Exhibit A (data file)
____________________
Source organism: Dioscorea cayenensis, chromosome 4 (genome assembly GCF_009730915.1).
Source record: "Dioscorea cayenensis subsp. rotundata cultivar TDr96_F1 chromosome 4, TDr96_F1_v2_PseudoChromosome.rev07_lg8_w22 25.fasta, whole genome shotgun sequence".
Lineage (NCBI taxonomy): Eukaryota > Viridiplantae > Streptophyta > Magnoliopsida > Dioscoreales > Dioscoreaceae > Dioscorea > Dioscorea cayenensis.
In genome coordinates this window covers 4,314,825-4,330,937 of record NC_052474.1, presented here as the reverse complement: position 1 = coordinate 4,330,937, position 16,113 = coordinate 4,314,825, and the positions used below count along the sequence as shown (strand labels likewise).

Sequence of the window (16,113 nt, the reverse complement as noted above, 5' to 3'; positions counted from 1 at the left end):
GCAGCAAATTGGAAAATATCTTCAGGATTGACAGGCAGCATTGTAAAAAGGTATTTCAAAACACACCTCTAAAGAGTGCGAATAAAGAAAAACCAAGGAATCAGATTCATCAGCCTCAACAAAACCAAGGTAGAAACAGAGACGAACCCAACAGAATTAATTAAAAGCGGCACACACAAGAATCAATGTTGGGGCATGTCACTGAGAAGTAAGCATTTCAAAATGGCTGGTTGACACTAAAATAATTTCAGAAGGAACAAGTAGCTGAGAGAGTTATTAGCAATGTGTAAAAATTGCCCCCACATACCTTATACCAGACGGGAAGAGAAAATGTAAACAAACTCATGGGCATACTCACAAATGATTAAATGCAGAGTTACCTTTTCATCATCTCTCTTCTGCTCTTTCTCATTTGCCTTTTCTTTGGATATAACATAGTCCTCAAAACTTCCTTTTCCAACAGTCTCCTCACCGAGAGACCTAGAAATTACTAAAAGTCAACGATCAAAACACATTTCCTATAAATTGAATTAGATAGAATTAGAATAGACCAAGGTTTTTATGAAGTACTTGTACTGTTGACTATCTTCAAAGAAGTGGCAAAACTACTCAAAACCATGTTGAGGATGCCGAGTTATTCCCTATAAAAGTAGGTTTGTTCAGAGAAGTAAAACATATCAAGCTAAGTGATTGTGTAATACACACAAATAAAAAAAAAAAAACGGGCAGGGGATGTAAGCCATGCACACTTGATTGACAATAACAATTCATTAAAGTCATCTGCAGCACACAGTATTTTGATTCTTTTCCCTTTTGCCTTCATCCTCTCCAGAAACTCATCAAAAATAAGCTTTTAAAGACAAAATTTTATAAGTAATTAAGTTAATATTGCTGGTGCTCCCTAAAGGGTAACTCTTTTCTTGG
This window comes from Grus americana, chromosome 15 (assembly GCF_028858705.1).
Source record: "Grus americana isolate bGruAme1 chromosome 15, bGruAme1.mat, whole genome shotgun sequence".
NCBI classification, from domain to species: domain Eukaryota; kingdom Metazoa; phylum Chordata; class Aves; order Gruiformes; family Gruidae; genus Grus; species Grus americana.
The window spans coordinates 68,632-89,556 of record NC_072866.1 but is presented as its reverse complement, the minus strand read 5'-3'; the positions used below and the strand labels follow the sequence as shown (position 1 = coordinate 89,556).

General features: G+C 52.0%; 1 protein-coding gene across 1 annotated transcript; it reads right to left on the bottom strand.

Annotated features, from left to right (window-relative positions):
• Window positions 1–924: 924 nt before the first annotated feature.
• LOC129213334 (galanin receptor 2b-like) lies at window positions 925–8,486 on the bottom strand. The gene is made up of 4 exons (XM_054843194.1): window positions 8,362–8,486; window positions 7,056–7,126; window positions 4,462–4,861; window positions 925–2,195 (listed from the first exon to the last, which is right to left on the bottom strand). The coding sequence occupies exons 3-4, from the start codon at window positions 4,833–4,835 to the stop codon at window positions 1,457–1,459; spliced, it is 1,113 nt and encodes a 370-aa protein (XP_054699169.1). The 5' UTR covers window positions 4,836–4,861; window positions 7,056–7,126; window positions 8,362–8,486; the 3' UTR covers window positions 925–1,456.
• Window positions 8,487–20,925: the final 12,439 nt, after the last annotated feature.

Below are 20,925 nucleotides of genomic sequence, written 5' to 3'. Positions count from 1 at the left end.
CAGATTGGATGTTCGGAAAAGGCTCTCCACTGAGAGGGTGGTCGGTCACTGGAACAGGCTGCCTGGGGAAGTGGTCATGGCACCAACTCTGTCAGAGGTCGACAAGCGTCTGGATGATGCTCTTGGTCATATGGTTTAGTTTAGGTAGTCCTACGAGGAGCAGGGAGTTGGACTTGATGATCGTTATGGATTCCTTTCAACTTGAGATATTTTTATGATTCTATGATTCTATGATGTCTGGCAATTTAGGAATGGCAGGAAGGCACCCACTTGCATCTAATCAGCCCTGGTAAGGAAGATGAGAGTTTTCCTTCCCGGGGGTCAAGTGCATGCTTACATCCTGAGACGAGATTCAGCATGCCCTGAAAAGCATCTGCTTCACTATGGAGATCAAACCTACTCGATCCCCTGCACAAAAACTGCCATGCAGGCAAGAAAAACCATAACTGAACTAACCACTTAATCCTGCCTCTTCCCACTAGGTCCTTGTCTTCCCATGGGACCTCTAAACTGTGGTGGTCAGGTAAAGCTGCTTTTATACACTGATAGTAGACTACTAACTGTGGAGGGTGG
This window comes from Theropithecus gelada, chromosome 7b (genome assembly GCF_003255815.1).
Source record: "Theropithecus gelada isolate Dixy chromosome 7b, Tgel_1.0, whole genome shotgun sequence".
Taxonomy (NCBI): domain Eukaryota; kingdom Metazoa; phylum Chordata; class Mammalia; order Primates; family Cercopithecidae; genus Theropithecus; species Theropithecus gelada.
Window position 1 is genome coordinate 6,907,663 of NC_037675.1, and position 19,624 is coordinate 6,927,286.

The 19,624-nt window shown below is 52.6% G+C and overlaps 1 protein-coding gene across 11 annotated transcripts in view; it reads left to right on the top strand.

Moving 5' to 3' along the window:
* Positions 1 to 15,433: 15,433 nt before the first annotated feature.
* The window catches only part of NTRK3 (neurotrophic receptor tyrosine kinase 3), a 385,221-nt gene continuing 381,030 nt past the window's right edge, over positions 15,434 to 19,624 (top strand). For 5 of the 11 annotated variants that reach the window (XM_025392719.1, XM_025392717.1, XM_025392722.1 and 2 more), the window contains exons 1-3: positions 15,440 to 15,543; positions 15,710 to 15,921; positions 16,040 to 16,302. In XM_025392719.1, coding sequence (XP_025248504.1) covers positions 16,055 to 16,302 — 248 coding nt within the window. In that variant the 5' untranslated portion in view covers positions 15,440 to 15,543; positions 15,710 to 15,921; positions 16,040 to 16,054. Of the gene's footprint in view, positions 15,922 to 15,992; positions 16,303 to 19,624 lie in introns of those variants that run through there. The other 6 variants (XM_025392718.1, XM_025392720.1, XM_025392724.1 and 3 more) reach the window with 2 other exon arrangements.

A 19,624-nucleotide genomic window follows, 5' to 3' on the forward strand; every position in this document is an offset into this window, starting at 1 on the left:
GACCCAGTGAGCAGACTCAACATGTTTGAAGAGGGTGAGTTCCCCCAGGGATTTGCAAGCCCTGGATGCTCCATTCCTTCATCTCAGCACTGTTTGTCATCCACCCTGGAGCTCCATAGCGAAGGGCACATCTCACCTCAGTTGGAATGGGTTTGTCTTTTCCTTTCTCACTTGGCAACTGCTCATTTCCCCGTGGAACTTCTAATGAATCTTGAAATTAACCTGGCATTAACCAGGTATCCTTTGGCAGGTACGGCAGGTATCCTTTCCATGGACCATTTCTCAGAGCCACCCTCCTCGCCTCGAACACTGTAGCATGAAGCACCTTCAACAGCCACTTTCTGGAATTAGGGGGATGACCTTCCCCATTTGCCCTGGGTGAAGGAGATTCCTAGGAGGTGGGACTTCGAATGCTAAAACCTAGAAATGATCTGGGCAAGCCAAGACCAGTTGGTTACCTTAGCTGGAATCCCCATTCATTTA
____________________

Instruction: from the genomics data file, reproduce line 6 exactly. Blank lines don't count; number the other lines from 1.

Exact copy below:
GCAGCAAATTGGAAAATATCTTCAGGATTGACAGGCAGCATTGTAAAAAGGTATTTCAAAACACACCTCTAAAGAGTGCGAATAAAGAAAAACCAAGGAATCAGATTCATCAGCCTCAACAAAACCAAGGTAGAAACAGAGACGAACCCAACAGAATTAATTAAAAGCGGCACACACAAGAATCAATGTTGGGGCATGTCACTGAGAAGTAAGCATTTCAAAATGGCTGGTTGACACTAAAATAATTTCAGAAGGAACAAGTAGCTGAGAGAGTTATTAGCAATGTGTAAAAATTGCCCCCACATACCTTATACCAGACGGGAAGAGAAAATGTAAACAAACTCATGGGCATACTCACAAATGATTAAATGCAGAGTTACCTTTTCATCATCTCTCTTCTGCTCTTTCTCATTTGCCTTTTCTTTGGATATAACATAGTCCTCAAAACTTCCTTTTCCAACAGTCTCCTCACCGAGAGACCTAGAAATTACTAAAAGTCAACGATCAAAACACATTTCCTATAAATTGAATTAGATAGAATTAGAATAGACCAAGGTTTTTATGAAGTACTTGTACTGTTGACTATCTTCAAAGAAGTGGCAAAACTACTCAAAACCATGTTGAGGATGCCGAGTTATTCCCTATAAAAGTAGGTTTGTTCAGAGAAGTAAAACATATCAAGCTAAGTGATTGTGTAATACACACAAATAAAAAAAAAAAAACGGGCAGGGGATGTAAGCCATGCACACTTGATTGACAATAACAATTCATTAAAGTCATCTGCAGCACACAGTATTTTGATTCTTTTCCCTTTTGCCTTCATCCTCTCCAGAAACTCATCAAAAATAAGCTTTTAAAGACAAAATTTTATAAGTAATTAAGTTAATATTGCTGGTGCTCCCTAAAGGGTAACTCTTTTCTTGG